"America by Heart: Reflections on Family, Faith, and Flag" is former vice presidential candidate and conservative power house Sarah Palin's second book after her 2009 bestselling memoir, "Going Rogue: An American Life." The book is a collection of Palin's favorite speeches, sermons and inspirational works. She also includes memories from her extensive traveling in the last year.
We the People
When I was elected governor of Alaska in 2006, my friend Bruce, who'd helped out on the campaign, presented me with a black-and- white framed print of Jefferson Smith, the character played by Jimmy Stewart in the Frank Capra film Mr. Smith Goes to Washington. It hung on my office wall in the governor's office in Juneau, and it hangs on my office wall in Wasilla today.
Call it corny, but Mr. Smith Goes to Washington is one of my favorite movies. It's a movie about hope. It's a movie about good triumphing over evil and idealism defeating cynicism. Most of all, it's a movie about the timeless truths of America handed down to us from our forefathers and foremothers. In other words, it's a movie Hollywood would never make today.
In case you've forgotten, Mr. Smith is about an American Everyman, Jefferson Smith, who goes to Washington to fill the Senate seat of a corrupt senator who died in office. The political machine chooses Smith because he is an ordinary man, a nonpolitician, and they think they can control him. But he holds fast to his ideals—the ideals of the American founding—and eventually defeats the machine. The movie was made in 1939, but its message is timeless: there may be corruption in politics, but it can be overcome by decent men and women who honor America's founding principles, the way the American people do.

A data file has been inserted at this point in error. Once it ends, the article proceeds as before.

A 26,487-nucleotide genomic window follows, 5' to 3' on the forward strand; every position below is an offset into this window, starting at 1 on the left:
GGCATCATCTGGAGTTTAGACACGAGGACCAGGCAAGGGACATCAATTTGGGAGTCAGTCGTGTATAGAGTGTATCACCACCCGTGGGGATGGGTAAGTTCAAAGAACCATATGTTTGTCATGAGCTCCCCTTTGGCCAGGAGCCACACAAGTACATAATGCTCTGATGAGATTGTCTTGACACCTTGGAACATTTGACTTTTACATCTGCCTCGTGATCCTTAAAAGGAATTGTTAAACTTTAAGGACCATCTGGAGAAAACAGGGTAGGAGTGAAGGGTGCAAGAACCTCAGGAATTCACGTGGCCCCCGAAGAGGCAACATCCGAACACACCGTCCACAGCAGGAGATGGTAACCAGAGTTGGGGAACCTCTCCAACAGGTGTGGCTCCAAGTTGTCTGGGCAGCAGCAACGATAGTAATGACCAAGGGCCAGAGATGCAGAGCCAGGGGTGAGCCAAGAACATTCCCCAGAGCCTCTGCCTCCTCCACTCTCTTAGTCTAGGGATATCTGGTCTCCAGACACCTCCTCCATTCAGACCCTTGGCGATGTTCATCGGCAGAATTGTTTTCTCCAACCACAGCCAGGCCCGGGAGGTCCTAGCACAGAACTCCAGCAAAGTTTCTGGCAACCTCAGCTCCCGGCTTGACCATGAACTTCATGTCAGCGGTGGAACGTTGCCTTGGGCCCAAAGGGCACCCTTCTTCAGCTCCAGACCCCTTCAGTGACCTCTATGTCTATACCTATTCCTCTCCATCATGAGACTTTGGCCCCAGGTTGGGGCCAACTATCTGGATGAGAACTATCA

No doubt, most of today's Hollywood hotshots think movies like Mr. Smith are sappy and uncool, foolish sentimentalism about a country they seem to prefer to run down rather than build up. During the Iraq War, Hollywood produced a whole slew of movies that portrayed the United States (read: the Bush administration) as motivated by vengeance and oil, with the troops as mindless pawns. But almost all of them bombed at the box office, because most Americans don't share this view of our country or our troops. The same cultural gap exists with Mr. Smith Goes to Washington. Americans love this movie. Over seventy years later, we still watch it and judge Washington against it, because it is happily, unabashedly pro-American— not pro-government, certainly, but definitely pro-American. It celebrates the values that come to us from our founding and that have made our country great.
The wonderful thing about Mr. Smith Goes to Washington is that it doesn't just cheerlead for America, or engage in a theoretical discussion of our founding documents, the Declaration of Independence and the Constitution. It puts these documents and their ideas into a human context. It shows us all the love, charity, and humanity that they embody when they are honored and adhered to.